Dr Liz Durden-Myers – Written evidence (NPS0028)


Dr Liz Durden-Myers PhD MSc MA BA(Hons) QTS FRSA FHEA

Senior Lecturer in Physical Education, Bath Spa University

Lecturer in Physical Education, The University of Gloucestershire

Past Chair, The International Physical Literacy Association

Managing Director, Scholary Ltd.


Opening Statement

Physical inactivity is a global health crisis, responsible for an estimated 5million deaths worldwide[1]. Solutions to the global challenge of physical inactivity have tended to focus on interventions at an individual level, when evidence shows that wider factors, including the social and physical environment, play a major part in influencing health-related behaviour[2]. A multidisciplinary perspective is needed to rewrite the agenda on sport, physical activity and recreation if population-level public health benefits and engagement levels are to be demonstrated and improved. This approach may also encourage individuals and communities to not only to participate but thrive through sport, physical activity and recreation.


With health and fitness levels mediating the effects, symptoms and likelihood of recovery  from COVID-19, it has never been more important to mobilise and create an active, healthy nation. Making sport, physical activity and recreation more accessible for all is of paramount importance if we are to reduce the burden of inactivity-related ill health and improve the health and wellbeing of the population. Any new strategy needs to consider the effects of COVID-19 on sport, physical activity and recreation engagement as well as the impact on the industry more broadly. The new strategy should address how the industry can recover from the effects of COVID-19 restrictions as well reinvigorate a renewed approach to engagement in sport, physical activity and recreation. This is also an opportunity to repair the effects of social isolation and social distancing by using sport, physical activity and recreation as a vehicle to reconnect the population; connecting individuals with one another, their environments and supporting organisations.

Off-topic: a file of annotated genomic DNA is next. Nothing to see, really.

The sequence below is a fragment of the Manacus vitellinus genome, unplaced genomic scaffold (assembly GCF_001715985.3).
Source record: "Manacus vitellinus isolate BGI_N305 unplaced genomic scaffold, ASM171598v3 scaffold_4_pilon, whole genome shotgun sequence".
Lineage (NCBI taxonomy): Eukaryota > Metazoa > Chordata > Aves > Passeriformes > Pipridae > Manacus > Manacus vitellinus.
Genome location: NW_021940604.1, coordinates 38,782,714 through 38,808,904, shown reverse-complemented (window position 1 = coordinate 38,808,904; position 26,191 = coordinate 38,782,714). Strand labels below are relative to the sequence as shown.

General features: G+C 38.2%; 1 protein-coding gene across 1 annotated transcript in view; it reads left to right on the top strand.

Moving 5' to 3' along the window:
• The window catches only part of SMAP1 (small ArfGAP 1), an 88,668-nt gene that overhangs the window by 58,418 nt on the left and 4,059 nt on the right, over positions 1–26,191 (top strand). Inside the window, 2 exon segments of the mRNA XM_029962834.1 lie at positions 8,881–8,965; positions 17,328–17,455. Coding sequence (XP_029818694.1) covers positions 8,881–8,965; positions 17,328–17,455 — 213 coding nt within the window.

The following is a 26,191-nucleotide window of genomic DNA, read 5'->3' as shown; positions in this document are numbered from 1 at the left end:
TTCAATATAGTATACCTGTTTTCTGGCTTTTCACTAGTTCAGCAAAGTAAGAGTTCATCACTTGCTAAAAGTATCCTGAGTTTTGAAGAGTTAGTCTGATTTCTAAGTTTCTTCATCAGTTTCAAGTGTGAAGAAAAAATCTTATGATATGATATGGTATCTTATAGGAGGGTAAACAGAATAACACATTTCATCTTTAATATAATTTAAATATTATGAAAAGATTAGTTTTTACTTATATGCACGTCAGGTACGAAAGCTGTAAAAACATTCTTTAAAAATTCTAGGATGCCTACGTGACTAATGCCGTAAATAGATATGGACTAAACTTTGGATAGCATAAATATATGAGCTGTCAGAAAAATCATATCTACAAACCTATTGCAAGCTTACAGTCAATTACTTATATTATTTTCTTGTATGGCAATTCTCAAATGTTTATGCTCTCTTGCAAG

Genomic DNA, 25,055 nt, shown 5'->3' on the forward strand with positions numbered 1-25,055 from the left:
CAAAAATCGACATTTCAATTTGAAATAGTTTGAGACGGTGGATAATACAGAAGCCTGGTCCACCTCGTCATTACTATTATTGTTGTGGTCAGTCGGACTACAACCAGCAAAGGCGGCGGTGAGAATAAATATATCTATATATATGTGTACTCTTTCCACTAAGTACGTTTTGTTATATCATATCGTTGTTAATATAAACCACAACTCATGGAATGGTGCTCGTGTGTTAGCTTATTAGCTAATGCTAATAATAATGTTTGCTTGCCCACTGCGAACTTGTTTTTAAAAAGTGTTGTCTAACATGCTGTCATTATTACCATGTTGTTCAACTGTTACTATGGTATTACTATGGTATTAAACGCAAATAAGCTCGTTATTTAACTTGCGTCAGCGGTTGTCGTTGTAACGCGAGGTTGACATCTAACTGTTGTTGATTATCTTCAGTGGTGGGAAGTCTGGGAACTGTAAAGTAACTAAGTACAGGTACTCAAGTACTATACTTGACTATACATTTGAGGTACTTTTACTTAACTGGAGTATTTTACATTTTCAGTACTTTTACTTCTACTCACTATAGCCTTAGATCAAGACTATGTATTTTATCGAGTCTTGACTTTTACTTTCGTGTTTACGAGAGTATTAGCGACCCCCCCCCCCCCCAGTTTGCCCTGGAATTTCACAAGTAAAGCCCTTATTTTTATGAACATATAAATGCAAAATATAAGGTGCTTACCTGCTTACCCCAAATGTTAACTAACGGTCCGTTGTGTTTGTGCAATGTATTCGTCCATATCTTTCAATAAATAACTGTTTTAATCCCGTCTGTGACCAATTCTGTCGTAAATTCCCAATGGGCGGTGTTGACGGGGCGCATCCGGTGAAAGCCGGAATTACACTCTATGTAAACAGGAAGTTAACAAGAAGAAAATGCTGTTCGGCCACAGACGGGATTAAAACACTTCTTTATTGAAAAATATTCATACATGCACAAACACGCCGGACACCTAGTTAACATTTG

This call for evidence comes at a timely juncture where it is possible to re-imagine and re-define the vision for the sport and recreation sector post COVID-19 restrictions. Specifically, this response focuses on how physical literacy and a whole system approach can be used to support and inform the new National Sport and Physical Activity Strategy. Both of these concepts will help to inform a more inclusive and impactful approach to encouraging all to thrive through sport, physical activity and recreation. 


Response to Questions